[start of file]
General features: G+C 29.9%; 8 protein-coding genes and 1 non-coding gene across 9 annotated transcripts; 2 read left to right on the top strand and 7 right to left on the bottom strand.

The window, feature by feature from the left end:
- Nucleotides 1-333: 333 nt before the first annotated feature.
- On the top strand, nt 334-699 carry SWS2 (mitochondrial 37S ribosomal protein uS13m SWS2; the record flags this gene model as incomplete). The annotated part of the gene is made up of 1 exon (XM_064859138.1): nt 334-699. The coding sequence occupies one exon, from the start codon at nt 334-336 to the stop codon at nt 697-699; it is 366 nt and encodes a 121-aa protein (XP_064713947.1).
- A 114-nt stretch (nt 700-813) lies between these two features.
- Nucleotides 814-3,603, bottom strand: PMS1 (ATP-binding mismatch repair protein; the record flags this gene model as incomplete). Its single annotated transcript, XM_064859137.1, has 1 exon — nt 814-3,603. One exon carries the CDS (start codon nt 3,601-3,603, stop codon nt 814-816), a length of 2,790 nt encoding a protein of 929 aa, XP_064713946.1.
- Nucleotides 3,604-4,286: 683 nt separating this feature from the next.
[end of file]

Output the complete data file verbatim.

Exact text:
General features: G+C 29.9%; 8 protein-coding genes and 1 non-coding gene across 9 annotated transcripts; 2 read left to right on the top strand and 7 right to left on the bottom strand.

The window, feature by feature from the left end:
- Nucleotides 1-333: 333 nt before the first annotated feature.
- On the top strand, nt 334-699 carry SWS2 (mitochondrial 37S ribosomal protein uS13m SWS2; the record flags this gene model as incomplete). The annotated part of the gene is made up of 1 exon (XM_064859138.1): nt 334-699. The coding sequence occupies one exon, from the start codon at nt 334-336 to the stop codon at nt 697-699; it is 366 nt and encodes a 121-aa protein (XP_064713947.1).
- A 114-nt stretch (nt 700-813) lies between these two features.
- Nucleotides 814-3,603, bottom strand: PMS1 (ATP-binding mismatch repair protein; the record flags this gene model as incomplete). Its single annotated transcript, XM_064859137.1, has 1 exon — nt 814-3,603. One exon carries the CDS (start codon nt 3,601-3,603, stop codon nt 814-816), a length of 2,790 nt encoding a protein of 929 aa, XP_064713946.1.
- Nucleotides 3,604-4,286: 683 nt separating this feature from the next.